Two prior studies regarding the range of factors that could influence hotel pricing did find a correlation between the age of a hotel building and consumer pricing, with lower prices attained by older hotels, especially in higher price segments. However, the operative factor in both instances was material condition rather than historic status. In the first study, by Marta Fernández-Barcala and colleagues, the age of each hotel was determined by the number of years since the last renovation. In the second study, by Wei-Ting Hung and colleagues, the age of each hotel was determined by the number of years the hotel had been operating, but the authors attributed the price differential to expectations on the part of consumers, who were disappointed by hotels that had not been renovated recently.
The purpose of this study was to determine whether heritage has any effect on consumer pricing at historic hotels. The basic approach was to compare pricing data from older hotels against pricing data for newer hotels with similar operating characteristics.
All of the hotels studied were located in the same urban region, which is located somewhere in Europe or North America. Although the city has a multi-dimensional economy and a diverse architectural landscape, it is widely recognized for its historic status and features a multitude of historic buildings.
The source of pricing data was a regional hotel industry association, which collected and organized data from its member hotels and then returned performance reports to these hotels in spreadsheet format. More than 20 hotels participated in the data sharing project, including the iconic hotel being studied. The data set provides annual totals during the period 2004 to 2009 for the three most commonly used ratios related to demand and pricing in the hotel industry (rooms occupancy percentage or occupancy, average daily rate or ADR, and revenue per available room or REVPAR).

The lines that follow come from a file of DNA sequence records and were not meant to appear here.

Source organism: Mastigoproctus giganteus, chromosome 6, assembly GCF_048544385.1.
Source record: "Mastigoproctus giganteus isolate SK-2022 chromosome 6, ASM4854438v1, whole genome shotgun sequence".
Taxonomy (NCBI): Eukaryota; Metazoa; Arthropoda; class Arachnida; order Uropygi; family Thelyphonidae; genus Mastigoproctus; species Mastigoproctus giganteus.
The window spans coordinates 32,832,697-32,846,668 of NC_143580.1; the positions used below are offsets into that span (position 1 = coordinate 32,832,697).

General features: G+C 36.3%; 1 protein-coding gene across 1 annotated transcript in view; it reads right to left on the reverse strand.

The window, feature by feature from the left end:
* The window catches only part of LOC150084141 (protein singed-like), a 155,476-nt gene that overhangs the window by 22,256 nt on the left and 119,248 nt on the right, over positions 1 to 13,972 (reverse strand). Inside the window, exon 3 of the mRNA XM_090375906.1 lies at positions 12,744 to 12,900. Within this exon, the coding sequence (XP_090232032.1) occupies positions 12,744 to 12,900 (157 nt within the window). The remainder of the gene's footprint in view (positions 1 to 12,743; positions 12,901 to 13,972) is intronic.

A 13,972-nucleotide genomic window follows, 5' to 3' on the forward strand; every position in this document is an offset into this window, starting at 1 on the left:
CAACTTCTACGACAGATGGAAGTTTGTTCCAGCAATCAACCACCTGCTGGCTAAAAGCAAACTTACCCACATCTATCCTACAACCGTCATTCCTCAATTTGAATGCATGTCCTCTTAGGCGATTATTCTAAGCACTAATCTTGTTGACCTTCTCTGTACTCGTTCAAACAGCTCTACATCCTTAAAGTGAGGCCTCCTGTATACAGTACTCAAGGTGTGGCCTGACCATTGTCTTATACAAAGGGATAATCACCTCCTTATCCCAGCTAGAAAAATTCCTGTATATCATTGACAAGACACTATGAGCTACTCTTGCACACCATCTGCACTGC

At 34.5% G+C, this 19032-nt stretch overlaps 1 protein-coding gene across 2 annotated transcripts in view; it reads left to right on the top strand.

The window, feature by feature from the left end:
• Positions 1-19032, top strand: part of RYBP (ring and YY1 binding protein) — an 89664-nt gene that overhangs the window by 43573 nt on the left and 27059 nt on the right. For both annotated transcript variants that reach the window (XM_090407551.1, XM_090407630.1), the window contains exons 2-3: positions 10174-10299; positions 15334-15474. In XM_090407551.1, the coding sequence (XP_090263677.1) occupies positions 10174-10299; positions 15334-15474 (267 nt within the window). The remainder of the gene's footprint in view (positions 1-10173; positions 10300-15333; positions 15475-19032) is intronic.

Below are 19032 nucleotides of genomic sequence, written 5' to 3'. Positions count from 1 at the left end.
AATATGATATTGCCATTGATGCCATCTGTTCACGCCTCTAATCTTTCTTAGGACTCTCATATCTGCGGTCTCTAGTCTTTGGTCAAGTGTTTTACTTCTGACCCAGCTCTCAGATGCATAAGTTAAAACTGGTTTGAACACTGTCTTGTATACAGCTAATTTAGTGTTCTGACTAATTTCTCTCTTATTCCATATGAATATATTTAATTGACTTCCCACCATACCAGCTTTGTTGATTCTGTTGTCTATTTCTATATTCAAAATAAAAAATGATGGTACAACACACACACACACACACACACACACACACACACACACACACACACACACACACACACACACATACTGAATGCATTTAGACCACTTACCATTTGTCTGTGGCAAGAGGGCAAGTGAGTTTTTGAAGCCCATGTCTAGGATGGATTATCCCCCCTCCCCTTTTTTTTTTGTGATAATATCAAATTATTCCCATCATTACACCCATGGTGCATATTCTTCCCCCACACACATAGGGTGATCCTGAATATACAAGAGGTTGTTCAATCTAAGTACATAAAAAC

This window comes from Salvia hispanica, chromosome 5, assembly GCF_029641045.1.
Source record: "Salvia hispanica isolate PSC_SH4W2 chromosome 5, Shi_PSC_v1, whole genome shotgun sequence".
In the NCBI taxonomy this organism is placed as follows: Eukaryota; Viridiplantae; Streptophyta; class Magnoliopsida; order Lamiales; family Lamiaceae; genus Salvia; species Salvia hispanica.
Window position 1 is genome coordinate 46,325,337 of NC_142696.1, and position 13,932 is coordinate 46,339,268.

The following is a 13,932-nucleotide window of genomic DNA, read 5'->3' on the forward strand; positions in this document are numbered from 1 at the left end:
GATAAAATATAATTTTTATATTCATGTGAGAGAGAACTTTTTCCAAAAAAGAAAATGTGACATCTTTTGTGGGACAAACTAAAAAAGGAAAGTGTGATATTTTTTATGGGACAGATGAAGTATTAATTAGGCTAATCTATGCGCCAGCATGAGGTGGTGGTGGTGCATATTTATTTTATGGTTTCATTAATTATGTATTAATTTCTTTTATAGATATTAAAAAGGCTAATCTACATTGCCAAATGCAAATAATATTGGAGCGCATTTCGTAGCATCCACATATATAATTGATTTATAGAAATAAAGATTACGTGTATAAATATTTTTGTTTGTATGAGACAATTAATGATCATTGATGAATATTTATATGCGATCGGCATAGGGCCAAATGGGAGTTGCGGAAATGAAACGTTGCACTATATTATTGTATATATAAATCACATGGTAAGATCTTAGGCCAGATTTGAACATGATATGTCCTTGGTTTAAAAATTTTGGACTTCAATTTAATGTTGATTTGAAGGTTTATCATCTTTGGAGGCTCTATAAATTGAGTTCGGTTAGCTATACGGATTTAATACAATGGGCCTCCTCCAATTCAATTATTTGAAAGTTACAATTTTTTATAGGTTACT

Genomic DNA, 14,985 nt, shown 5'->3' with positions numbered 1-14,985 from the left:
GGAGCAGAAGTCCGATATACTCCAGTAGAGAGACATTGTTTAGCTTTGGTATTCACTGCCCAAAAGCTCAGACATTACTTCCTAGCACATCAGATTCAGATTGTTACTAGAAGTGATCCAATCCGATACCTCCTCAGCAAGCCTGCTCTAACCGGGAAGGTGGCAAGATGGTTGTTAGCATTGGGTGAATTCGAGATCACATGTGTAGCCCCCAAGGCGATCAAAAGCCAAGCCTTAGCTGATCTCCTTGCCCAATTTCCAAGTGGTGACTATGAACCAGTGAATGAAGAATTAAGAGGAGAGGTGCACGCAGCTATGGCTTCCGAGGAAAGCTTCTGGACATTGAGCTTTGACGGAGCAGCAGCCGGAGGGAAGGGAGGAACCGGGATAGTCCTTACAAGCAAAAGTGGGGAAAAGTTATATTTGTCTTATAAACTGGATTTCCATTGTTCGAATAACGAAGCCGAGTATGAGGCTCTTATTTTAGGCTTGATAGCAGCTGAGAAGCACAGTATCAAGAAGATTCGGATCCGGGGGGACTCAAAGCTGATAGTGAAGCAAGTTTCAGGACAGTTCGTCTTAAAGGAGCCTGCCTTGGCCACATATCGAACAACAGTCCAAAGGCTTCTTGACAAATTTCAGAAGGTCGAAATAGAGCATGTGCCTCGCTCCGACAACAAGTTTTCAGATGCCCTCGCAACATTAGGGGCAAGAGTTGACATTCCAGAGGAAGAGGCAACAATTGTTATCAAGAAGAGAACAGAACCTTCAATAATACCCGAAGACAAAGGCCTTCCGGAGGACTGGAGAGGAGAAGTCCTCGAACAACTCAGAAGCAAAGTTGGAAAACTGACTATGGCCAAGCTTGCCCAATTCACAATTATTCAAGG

The author was given permission to use the data under the conditions that publication be delayed for five years, and that the geographic region and the identities of the specific hotels are disguised. The details have been revealed to the editor of this journal on a confidential basis.
Additional qualitative evidence was collected from multiple sources using several methods. These included site visits to the properties, interviews with industry executives and hotel guests, historical research at libraries and archives, and evidence gathered from a range of contemporary sources including travel magazines and websites.